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Portage Student Grows Out and Donates Hair to Children With Hair Loss


As a kid, it takes a lot of courage to stand up to your friends. Xan Leal, now a Fegely Middle School student, mustered up that courage and a lot of patience for two years as his brown, wavy hair grew long enough to donate to kids with cancer.

Xan Leal was just eight when he decided to begin growing his hair to donate to Children With Hair Loss, an organization which provides human hair replacements at no cost to children and young adults facing medically-related hair loss.

As a serious taekwondo student for years, Xan chose to style his hair into a mohawk after every belt testing and color the tips the color of his belt earned, yet when he mastered the black belt, he decided he would not do a mohawk anymore.

“The middle part of his hair had gotten kind of long and one of his aunts asked him what he was going to do with his hair, now that he was done with the mohawks,” Xan’s mother Michelle Leal said. “The conversation just sort of evolved and he decided he was going to grow it out and donate it to kids with cancer.”

The part of actually growing his hair out was easy, it was everything around him that made it tough.

According to his mother, Xan was teased at his school for his long hair.

“I don't think he knew how hard it was going to be when he made the decision,” she said. “As a little boy with long hair, you get teased a lot (by adults too, not just kids). Being the sensitive child he is, it was obvious it bothered him when people called him a girl or tried to talk him into cutting his hair.”

She said even in public he often was innocently mistaken as a girl, which she could tell upset him, but never did it deter him.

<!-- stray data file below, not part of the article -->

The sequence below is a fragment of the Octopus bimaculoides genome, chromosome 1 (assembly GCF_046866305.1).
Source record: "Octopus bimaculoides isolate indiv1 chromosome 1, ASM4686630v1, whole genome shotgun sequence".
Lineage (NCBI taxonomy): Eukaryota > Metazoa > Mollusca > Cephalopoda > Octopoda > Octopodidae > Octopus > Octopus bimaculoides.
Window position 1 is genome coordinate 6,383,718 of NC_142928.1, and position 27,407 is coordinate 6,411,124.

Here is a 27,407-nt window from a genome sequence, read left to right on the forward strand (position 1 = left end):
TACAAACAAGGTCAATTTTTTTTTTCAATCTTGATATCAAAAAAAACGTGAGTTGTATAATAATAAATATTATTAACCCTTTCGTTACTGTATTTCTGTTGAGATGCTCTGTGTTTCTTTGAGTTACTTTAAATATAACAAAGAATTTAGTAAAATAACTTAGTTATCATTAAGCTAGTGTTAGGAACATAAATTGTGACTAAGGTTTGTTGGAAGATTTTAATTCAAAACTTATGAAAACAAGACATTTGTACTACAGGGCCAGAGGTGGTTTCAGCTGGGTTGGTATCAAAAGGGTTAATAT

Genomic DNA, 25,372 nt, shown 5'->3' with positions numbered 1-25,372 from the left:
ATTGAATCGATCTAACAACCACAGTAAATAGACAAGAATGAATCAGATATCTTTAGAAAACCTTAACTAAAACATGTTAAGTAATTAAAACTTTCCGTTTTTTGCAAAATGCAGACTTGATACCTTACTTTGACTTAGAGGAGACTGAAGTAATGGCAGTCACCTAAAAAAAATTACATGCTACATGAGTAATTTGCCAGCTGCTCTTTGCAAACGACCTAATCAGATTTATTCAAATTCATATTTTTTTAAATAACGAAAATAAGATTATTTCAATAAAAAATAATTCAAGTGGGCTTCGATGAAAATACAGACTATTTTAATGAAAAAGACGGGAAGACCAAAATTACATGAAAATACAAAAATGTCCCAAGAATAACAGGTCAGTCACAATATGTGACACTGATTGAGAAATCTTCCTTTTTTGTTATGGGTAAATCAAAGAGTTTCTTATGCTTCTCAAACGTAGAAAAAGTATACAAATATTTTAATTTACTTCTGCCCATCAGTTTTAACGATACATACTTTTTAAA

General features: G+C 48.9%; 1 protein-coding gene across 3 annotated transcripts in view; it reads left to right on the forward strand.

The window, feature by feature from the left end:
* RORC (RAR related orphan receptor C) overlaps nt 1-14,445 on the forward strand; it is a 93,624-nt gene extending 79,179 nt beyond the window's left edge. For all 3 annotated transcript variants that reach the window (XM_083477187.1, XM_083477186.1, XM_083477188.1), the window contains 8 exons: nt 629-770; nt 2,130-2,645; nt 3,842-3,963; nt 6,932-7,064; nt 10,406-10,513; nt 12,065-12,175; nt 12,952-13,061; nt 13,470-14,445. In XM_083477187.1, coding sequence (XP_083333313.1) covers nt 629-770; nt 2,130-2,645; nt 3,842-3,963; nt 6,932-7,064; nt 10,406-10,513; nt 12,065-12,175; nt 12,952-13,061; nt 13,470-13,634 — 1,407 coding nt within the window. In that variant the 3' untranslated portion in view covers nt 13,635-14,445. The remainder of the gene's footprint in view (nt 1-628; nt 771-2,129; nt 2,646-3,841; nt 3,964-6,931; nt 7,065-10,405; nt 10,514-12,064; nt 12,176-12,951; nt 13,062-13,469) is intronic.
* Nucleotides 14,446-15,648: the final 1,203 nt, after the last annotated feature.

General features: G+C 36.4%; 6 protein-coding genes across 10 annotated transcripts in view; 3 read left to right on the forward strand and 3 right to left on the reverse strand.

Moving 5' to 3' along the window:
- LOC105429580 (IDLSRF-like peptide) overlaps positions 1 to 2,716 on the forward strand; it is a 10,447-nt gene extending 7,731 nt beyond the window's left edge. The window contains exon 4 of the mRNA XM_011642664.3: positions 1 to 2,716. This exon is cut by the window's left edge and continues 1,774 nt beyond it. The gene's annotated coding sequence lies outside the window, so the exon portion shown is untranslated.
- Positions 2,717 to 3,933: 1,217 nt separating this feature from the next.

“He refused to let anyone change his mind,” she added.

After two years, his hair fell a little below his shoulders, long enough to be cut off and donated. He and Michelle researched places to donate and chose the Children With Hair Loss organization after he knew a young girl who received a wig from them. After he sent the long, brown ponytails away, his classmates understood the reason a bit better. The school principal shared his act of giving with the school and it sparked a chain of young girls to also grow their hair long and cut if for donations.

“As a mom, I couldn't have been prouder watching my 10-year-old son reach a two-year long goal to help a stranger,” Michelle said. “He told me, he felt accomplished after the whole thing.”

Yet, Xan kept going. After that cut, he began growing his back out again and now, as a 12-year-old, Xan recently sliced the long hair off once more.

Michelle said she was shocked when he decided to do the process again and was willing to go through all of the teasing to help those who need the hair to wear as wigs.

“This time he knew what he was getting into and how hard it would be, but he felt like that was nothing compared to what the child who would be receiving his donation is going through,” she said. “Words can't even describe how proud I am of my sweet, loving, generous 12-year-old boy.”

To most, hair is a representation of yourself. It shows off your personality by the color, the length, and the style. For Xan, it is a way to help others.

To learn more about the Children With Hair Loss organization, click here.

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